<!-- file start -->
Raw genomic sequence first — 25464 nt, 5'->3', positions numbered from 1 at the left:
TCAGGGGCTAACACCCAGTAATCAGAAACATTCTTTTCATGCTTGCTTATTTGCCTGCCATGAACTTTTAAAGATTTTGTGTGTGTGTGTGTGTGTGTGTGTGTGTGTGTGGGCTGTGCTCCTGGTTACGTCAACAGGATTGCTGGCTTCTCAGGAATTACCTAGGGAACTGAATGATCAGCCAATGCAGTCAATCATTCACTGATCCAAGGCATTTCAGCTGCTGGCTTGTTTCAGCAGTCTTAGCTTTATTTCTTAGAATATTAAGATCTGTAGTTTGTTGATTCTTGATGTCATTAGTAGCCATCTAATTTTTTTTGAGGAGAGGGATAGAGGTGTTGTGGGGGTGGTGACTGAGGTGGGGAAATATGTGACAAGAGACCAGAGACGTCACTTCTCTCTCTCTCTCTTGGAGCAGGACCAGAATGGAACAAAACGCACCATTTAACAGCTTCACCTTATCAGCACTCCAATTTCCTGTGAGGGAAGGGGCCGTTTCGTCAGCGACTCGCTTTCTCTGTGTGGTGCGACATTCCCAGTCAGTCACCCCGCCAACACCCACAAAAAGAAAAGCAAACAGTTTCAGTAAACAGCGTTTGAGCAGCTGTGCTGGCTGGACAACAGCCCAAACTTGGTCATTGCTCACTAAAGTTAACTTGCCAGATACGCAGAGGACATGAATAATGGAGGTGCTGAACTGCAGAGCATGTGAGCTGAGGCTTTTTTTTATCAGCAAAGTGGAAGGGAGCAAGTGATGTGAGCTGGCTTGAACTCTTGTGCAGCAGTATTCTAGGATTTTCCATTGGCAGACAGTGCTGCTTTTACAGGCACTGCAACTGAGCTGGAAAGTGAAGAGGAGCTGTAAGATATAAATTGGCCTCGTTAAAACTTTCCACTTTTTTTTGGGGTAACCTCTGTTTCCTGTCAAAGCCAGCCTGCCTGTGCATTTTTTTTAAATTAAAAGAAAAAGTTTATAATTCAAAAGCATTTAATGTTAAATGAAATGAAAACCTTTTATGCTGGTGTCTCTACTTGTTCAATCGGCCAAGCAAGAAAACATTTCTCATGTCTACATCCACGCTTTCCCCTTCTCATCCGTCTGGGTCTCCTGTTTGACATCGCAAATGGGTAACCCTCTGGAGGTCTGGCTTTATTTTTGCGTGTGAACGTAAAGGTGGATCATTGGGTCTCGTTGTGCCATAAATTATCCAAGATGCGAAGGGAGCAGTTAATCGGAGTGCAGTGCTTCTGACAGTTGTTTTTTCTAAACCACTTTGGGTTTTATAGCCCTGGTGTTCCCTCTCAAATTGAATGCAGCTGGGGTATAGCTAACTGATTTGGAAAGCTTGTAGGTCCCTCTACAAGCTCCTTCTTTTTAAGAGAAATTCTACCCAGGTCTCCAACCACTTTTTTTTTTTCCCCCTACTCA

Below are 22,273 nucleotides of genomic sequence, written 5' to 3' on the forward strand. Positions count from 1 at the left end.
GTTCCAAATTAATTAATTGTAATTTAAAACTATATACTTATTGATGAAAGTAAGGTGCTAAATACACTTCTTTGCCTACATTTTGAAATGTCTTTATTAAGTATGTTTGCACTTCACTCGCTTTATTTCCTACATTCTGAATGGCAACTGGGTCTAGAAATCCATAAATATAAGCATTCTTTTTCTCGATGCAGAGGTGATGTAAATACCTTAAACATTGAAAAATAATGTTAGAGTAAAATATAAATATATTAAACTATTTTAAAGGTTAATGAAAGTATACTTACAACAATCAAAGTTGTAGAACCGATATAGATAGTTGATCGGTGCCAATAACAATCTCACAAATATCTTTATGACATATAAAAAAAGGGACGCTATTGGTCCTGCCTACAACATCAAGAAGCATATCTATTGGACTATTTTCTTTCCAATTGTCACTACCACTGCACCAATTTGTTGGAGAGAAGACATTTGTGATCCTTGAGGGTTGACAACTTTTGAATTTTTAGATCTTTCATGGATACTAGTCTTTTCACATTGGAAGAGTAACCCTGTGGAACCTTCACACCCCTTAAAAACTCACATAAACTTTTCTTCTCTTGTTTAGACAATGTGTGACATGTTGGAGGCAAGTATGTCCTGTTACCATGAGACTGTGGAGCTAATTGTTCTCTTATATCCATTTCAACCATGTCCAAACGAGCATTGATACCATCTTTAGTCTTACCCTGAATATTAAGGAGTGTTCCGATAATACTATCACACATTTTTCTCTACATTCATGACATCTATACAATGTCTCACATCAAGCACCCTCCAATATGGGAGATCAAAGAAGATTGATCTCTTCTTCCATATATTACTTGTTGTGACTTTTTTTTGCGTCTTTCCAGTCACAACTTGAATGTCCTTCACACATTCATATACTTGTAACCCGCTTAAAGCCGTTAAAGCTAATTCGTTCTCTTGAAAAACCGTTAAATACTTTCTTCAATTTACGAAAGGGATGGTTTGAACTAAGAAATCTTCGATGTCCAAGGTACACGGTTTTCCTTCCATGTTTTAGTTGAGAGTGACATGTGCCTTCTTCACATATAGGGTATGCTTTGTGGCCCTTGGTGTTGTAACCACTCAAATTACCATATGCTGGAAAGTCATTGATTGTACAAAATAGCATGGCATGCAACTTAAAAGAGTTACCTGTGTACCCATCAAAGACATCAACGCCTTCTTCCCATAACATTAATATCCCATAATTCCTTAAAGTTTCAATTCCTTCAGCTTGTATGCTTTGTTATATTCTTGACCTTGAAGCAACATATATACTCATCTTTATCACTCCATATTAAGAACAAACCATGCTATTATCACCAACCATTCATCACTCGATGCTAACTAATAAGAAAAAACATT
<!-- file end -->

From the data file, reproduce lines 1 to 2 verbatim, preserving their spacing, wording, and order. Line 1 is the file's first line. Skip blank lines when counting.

Raw genomic sequence first — 25464 nt, 5'->3', positions numbered from 1 at the left:
TCAGGGGCTAACACCCAGTAATCAGAAACATTCTTTTCATGCTTGCTTATTTGCCTGCCATGAACTTTTAAAGATTTTGTGTGTGTGTGTGTGTGTGTGTGTGTGTGTGTGGGCTGTGCTCCTGGTTACGTCAACAGGATTGCTGGCTTCTCAGGAATTACCTAGGGAACTGAATGATCAGCCAATGCAGTCAATCATTCACTGATCCAAGGCATTTCAGCTGCTGGCTTGTTTCAGCAGTCTTAGCTTTATTTCTTAGAATATTAAGATCTGTAGTTTGTTGATTCTTGATGTCATTAGTAGCCATCTAATTTTTTTTGAGGAGAGGGATAGAGGTGTTGTGGGGGTGGTGACTGAGGTGGGGAAATATGTGACAAGAGACCAGAGACGTCACTTCTCTCTCTCTCTCTTGGAGCAGGACCAGAATGGAACAAAACGCACCATTTAACAGCTTCACCTTATCAGCACTCCAATTTCCTGTGAGGGAAGGGGCCGTTTCGTCAGCGACTCGCTTTCTCTGTGTGGTGCGACATTCCCAGTCAGTCACCCCGCCAACACCCACAAAAAGAAAAGCAAACAGTTTCAGTAAACAGCGTTTGAGCAGCTGTGCTGGCTGGACAACAGCCCAAACTTGGTCATTGCTCACTAAAGTTAACTTGCCAGATACGCAGAGGACATGAATAATGGAGGTGCTGAACTGCAGAGCATGTGAGCTGAGGCTTTTTTTTATCAGCAAAGTGGAAGGGAGCAAGTGATGTGAGCTGGCTTGAACTCTTGTGCAGCAGTATTCTAGGATTTTCCATTGGCAGACAGTGCTGCTTTTACAGGCACTGCAACTGAGCTGGAAAGTGAAGAGGAGCTGTAAGATATAAATTGGCCTCGTTAAAACTTTCCACTTTTTTTTGGGGTAACCTCTGTTTCCTGTCAAAGCCAGCCTGCCTGTGCATTTTTTTTAAATTAAAAGAAAAAGTTTATAATTCAAAAGCATTTAATGTTAAATGAAATGAAAACCTTTTATGCTGGTGTCTCTACTTGTTCAATCGGCCAAGCAAGAAAACATTTCTCATGTCTACATCCACGCTTTCCCCTTCTCATCCGTCTGGGTCTCCTGTTTGACATCGCAAATGGGTAACCCTCTGGAGGTCTGGCTTTATTTTTGCGTGTGAACGTAAAGGTGGATCATTGGGTCTCGTTGTGCCATAAATTATCCAAGATGCGAAGGGAGCAGTTAATCGGAGTGCAGTGCTTCTGACAGTTGTTTTTTCTAAACCACTTTGGGTTTTATAGCCCTGGTGTTCCCTCTCAAATTGAATGCAGCTGGGGTATAGCTAACTGATTTGGAAAGCTTGTAGGTCCCTCTACAAGCTCCTTCTTTTTAAGAGAAATTCTACCCAGGTCTCCAACCACTTTTTTTTTTTCCCCCTACTCA